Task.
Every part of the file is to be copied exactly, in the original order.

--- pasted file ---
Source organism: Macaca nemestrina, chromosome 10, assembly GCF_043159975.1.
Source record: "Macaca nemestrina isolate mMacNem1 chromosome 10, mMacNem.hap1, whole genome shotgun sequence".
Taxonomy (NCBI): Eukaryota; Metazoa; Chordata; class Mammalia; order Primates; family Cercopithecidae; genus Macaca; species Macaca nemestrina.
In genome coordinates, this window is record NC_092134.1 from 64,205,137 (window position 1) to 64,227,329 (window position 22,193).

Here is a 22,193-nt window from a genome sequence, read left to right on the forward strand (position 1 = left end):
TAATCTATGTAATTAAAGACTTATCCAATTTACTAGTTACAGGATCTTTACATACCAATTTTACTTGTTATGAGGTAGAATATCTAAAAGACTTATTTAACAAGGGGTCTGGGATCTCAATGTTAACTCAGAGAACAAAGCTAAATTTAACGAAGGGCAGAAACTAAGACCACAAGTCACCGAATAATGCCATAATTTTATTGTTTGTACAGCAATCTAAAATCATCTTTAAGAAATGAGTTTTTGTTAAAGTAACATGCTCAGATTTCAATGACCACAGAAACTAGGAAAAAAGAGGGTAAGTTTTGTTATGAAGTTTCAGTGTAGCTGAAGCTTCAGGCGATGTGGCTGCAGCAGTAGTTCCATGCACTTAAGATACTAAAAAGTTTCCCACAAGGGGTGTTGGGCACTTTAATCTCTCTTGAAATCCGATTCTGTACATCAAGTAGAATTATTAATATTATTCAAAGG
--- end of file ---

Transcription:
Source organism: Macaca nemestrina, chromosome 10, assembly GCF_043159975.1.
Source record: "Macaca nemestrina isolate mMacNem1 chromosome 10, mMacNem.hap1, whole genome shotgun sequence".
Taxonomy (NCBI): Eukaryota; Metazoa; Chordata; class Mammalia; order Primates; family Cercopithecidae; genus Macaca; species Macaca nemestrina.
In genome coordinates, this window is record NC_092134.1 from 64,205,137 (window position 1) to 64,227,329 (window position 22,193).

Here is a 22,193-nt window from a genome sequence, read left to right on the forward strand (position 1 = left end):
TAATCTATGTAATTAAAGACTTATCCAATTTACTAGTTACAGGATCTTTACATACCAATTTTACTTGTTATGAGGTAGAATATCTAAAAGACTTATTTAACAAGGGGTCTGGGATCTCAATGTTAACTCAGAGAACAAAGCTAAATTTAACGAAGGGCAGAAACTAAGACCACAAGTCACCGAATAATGCCATAATTTTATTGTTTGTACAGCAATCTAAAATCATCTTTAAGAAATGAGTTTTTGTTAAAGTAACATGCTCAGATTTCAATGACCACAGAAACTAGGAAAAAAGAGGGTAAGTTTTGTTATGAAGTTTCAGTGTAGCTGAAGCTTCAGGCGATGTGGCTGCAGCAGTAGTTCCATGCACTTAAGATACTAAAAAGTTTCCCACAAGGGGTGTTGGGCACTTTAATCTCTCTTGAAATCCGATTCTGTACATCAAGTAGAATTATTAATATTATTCAAAGG